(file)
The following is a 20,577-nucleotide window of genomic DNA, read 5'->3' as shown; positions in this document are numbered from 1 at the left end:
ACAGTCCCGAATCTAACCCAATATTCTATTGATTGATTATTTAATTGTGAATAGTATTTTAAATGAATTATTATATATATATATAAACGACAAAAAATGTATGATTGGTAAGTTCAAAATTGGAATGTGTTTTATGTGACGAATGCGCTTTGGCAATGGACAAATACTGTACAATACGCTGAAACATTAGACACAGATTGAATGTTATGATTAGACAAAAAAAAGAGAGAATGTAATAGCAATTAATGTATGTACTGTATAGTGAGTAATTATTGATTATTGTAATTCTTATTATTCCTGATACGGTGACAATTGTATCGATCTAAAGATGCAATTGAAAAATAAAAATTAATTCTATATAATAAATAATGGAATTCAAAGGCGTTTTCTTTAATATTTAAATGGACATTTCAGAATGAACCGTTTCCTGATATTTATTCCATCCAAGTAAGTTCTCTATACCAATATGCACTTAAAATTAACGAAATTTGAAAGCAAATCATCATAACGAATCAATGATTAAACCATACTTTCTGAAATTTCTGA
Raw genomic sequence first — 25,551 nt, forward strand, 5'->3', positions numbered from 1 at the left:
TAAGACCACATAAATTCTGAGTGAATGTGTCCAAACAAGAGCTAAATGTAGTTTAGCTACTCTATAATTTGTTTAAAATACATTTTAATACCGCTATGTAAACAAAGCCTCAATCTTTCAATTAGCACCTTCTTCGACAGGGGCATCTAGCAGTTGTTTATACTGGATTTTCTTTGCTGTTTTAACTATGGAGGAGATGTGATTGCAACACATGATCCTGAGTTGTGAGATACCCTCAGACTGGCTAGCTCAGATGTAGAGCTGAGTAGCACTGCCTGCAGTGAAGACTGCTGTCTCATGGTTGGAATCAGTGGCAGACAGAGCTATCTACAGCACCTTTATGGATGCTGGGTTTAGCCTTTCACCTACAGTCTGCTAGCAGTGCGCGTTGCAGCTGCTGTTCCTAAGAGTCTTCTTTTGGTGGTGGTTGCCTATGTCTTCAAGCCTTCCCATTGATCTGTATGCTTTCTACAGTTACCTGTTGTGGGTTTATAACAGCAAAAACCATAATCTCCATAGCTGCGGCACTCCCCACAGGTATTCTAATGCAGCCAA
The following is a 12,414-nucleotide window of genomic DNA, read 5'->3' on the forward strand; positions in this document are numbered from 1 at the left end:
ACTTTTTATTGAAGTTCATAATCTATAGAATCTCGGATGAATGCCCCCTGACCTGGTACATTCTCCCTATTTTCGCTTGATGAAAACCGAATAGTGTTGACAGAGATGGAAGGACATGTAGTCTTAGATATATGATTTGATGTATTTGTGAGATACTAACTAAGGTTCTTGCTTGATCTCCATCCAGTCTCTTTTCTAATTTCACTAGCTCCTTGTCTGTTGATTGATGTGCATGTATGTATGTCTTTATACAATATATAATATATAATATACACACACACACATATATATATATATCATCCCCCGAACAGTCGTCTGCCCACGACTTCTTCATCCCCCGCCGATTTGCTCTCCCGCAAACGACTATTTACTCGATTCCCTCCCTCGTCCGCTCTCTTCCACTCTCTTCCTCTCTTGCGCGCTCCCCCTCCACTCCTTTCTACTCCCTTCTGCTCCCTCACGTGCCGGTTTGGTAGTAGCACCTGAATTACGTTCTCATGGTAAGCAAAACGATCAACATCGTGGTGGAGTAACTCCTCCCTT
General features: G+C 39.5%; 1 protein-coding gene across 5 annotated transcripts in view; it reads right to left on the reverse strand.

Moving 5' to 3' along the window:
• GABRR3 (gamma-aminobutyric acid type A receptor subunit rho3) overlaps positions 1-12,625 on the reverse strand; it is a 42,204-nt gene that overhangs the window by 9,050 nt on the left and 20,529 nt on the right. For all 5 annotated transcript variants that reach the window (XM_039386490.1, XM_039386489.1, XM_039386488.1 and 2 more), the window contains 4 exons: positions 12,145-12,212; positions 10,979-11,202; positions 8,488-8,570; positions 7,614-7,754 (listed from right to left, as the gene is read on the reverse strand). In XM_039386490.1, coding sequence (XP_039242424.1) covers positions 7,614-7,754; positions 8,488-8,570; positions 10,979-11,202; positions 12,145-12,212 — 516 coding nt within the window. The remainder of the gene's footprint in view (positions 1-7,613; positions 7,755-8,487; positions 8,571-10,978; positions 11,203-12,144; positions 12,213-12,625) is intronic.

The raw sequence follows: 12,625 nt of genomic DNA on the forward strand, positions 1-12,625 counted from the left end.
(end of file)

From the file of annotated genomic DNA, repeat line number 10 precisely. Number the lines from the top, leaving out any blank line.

The raw sequence follows: 12,625 nt of genomic DNA on the forward strand, positions 1-12,625 counted from the left end.